AIRSPACE AC­RI­MONY

The Washington Times Daily - - World -

China’s ef­fort to iso­late Ja­pan as its pri­mary re­gional com­peti­tor has un­rav­eled in less than a week: World pow­ers ral­lied to echo Tokyo’s out­rage over Bei­jing set­ting up an air de­fense zone that en­com­passes much of the air de­fense zones of neigh­bor­ing coun­tries.

The East China Sea Air De­fense Iden­ti­fi­ca­tion Zone, which Bei­jing es­tab­lished Nov. 23, cov­ers a large area be­yond its ter­ri­to­rial waters and over­laps sim­i­lar zones of Ja­pan, South Korea and Tai­wan — in­clud­ing sev­eral hot spots that are the ob­ject of com­pet­ing ter­ri­to­rial claims. China an­nounced it is treat­ing the zone as part of its ad­min­is­tra­tive con­trol.

“The East China Sea Air Iden­ti­fi­ca­tion Zone in­cludes the airspace within the area en­closed by the outer limit of China ter­ri­to­rial waters and six other points,” said Xin­hua, the of­fi­cial staterun news agency.

The Chi­nese mil­i­tary is­sued new rules de­mand­ing that all air­craft fly­ing into the zone sup­ply Bei­jing with pre­flight in­for­ma­tion on flight plans and ra­dio, transpon­der and air­craft logo iden­ti­fi­ca­tions.

“China’s armed forces will adopt de­fen­sive emer­gency mea­sures to re­spond to air­craft that do not co­op­er­ate in the iden­ti­fi­ca­tion or refuse to fol­low the in­struc­tions,” the mil­i­tary an­nounced.

The zone does not dis­tin­guish be­tween civil­ian and mil­i­tary air­craft, essen­tially sub­ject­ing all for­eign air­craft in the area — in­clud­ing U.S., Ja­panese, South Korean and Tai­wanese mil­i­tary ve­hi­cles — to sub­mit to Chi­nese con­trol or face the prospect of be­ing shot down. In­ter­na­tional out­rage quickly en­sued. Sec­re­tary of State John F. Kerry is­sued a state­ment say­ing the U.S. is “deeply con­cerned” about the zone and ac­cused Bei­jing of uni­lat­er­ally at­tempt­ing to change the sta­tus quo in the volatile re­gion.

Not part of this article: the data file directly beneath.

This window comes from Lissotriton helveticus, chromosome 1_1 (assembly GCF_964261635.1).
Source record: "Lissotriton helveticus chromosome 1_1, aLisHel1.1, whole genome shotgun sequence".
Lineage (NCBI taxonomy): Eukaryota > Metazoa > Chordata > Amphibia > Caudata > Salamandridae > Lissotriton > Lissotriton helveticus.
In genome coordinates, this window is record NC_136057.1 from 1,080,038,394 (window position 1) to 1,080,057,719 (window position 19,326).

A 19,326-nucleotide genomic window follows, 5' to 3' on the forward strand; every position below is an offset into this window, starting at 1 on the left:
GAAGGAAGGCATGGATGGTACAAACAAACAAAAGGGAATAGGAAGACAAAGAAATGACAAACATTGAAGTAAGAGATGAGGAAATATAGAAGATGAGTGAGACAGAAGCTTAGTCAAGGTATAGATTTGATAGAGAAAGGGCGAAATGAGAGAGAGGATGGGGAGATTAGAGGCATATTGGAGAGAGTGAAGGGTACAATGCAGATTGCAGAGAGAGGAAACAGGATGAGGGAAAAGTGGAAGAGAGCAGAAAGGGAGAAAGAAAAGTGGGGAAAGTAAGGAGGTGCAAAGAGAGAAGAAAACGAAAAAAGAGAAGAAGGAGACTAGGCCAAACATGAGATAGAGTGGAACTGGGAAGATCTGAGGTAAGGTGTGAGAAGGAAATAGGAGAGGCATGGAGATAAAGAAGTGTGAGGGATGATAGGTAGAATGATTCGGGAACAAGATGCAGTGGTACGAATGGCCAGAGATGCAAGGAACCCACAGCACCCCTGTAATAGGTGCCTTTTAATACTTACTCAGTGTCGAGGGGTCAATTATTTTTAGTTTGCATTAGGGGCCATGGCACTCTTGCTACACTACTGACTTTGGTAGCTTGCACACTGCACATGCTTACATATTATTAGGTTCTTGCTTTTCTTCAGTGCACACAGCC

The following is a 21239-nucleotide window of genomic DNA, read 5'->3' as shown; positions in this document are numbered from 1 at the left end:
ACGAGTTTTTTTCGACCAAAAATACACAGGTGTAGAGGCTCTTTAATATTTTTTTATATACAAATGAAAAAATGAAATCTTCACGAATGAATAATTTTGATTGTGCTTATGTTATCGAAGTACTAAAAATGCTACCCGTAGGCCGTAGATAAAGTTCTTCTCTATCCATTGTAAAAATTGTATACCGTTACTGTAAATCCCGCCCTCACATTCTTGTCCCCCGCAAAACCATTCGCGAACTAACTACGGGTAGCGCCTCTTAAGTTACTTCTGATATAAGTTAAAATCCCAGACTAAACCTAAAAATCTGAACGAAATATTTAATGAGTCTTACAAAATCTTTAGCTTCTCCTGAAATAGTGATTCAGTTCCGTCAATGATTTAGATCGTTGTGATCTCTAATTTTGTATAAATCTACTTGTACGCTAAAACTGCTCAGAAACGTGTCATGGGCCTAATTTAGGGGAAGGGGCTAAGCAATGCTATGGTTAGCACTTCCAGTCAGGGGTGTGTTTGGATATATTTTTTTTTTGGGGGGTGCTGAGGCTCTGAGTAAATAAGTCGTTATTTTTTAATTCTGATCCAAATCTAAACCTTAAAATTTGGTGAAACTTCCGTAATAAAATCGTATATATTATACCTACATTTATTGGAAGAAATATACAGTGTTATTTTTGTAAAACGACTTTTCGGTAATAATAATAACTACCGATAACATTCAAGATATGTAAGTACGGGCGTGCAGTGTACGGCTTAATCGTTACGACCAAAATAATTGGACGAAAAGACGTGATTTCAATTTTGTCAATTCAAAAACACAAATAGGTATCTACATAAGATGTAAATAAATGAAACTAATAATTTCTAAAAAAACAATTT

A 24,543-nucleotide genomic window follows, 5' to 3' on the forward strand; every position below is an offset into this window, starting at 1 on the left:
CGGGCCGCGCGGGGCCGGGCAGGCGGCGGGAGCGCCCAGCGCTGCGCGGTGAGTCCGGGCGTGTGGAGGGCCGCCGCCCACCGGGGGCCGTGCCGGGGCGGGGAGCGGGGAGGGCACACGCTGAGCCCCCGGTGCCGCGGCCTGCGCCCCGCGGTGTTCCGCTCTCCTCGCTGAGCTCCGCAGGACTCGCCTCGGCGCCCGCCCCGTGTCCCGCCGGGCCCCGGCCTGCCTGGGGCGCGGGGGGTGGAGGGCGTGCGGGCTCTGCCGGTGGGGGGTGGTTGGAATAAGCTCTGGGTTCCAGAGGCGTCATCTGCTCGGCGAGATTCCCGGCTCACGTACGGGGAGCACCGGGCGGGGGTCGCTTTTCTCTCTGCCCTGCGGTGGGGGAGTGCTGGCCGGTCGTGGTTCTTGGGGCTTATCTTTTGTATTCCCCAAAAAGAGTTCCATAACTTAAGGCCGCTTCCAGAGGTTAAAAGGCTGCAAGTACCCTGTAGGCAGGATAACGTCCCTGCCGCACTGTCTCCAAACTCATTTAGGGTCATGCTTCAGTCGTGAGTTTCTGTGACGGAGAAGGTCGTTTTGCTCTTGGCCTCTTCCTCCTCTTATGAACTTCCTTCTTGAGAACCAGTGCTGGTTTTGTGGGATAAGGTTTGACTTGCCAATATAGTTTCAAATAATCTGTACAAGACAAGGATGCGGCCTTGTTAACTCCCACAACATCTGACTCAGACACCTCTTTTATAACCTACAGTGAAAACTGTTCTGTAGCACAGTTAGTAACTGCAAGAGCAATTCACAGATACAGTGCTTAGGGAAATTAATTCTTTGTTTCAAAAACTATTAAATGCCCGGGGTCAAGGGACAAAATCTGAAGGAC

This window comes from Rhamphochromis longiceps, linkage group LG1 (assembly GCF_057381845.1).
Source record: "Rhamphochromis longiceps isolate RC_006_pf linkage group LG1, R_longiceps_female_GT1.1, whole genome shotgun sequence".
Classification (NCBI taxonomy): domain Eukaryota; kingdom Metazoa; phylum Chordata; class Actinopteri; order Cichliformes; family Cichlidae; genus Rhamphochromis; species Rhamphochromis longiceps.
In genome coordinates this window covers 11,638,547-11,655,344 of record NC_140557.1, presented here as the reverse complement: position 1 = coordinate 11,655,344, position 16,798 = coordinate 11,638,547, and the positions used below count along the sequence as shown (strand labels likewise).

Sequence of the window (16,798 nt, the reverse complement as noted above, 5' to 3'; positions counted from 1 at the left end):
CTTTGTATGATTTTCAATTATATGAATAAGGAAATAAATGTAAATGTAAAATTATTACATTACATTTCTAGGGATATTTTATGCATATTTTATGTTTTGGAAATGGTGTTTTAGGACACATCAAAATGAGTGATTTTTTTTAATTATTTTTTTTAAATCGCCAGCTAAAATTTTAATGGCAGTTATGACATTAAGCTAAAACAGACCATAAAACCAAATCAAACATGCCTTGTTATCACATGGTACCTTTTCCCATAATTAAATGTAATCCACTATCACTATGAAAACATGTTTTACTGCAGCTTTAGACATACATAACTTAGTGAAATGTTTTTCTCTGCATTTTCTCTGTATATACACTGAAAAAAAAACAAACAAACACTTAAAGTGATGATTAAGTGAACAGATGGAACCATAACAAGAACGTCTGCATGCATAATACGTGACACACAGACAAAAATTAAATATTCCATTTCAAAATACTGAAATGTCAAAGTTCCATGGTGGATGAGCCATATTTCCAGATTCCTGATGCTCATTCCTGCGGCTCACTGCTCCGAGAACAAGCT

De­fense Sec­re­tary Chuck Hagel re­sponded more force­fully: “We view this de­vel­op­ment as a desta­bi­liz­ing at­tempt to al­ter the sta­tus quo in the re­gion … [It] will not in any way change how the United States con­ducts mil­i­tary op­er­a­tions in the re­gion.”

Per­haps the most cru­cial re­sponse from Wash­ing­ton were Mr. Hagel’s con­clud­ing re­marks: “We re­main stead­fast in our com­mit­ments to our al­lies and part­ners. The United States reaf­firms its long-stand­ing pol­icy that Ar­ti­cle V of the U.S.-Ja­pan Mu­tual De­fense Treaty ap­plies to the Senkaku is­lands.”

That com­ment served to dash any hope in Bei­jing that Wash­ing­ton might ditch its ally Tokyo in any di­rect armed con­flict be­tween China and Ja­pan over the dis­puted is­lands.

That is par­tic­u­larly sig­nif­i­cant, con­sid­er­ing the in­creased hob­nob­bing be­tween the Chi­nese army and the Pen­tagon, which many ob­servers view as a Chi­nese charm of­fen­sive aimed at neu­tral­iz­ing the U.S.

Ja­pan’s re­sponse was pre­dictable and fierce.

“The airspace the Chi­nese side es­tab­lished to­day is to­tally un­ac­cept­able and ex­tremely re­gret­table as it in­cludes the Ja­panese ter­ri­to­rial airspace over the Senkaku is­lands, an in­her­ent ter­ri­tory of Ja­pan,” the Ja­panese For­eign Min­istry said.

South Korea, China’s new would-be ally against Ja­pan, also voiced out­rage. The Chi­nese zone in­cludes South Korea’s Ieodo rock, a sub­merged rock ad­min­is­tered by Seoul but also sought by China. Seoul’s diplo­matic and de­fense of­fi­cials firmly de­clared the Chi­nese zone null and void.

The zone also over­laps Tai­wan’s airspace. Tai­wanese Pres­i­dent Ma Ying­jeou, known for his soft-line poli­cies to­ward Bei­jing, said he was “gravely con­cerned” de­spite an awk­ward at­tempt to play down its sig­nif­i­cance.

But Tai­wanese op­po­si­tion leader Su Tseng-chang called the zone a Chi­nese “scheme for re­gional hege­mony,” and urged the Ma ad­min­is­tra­tion to have some back­bone.

On Mon­day, Tai­wanese For­eign Min­is­ter David Yung-lo Lin said Tai­wan, Ja­pan and the U.S. al­ready had made “nec­es­sary con­tact” with each other con­cern­ing China’s new zone.

On Thurs­day, China said it sent war­planes into its mar­itime air de­fense zone, days af­ter the U.S., South Korea and Ja­pan all sent flights through the airspace in de­fi­ance of Bei­jing’s rules, the As­so­ci­ated Press re­ported.

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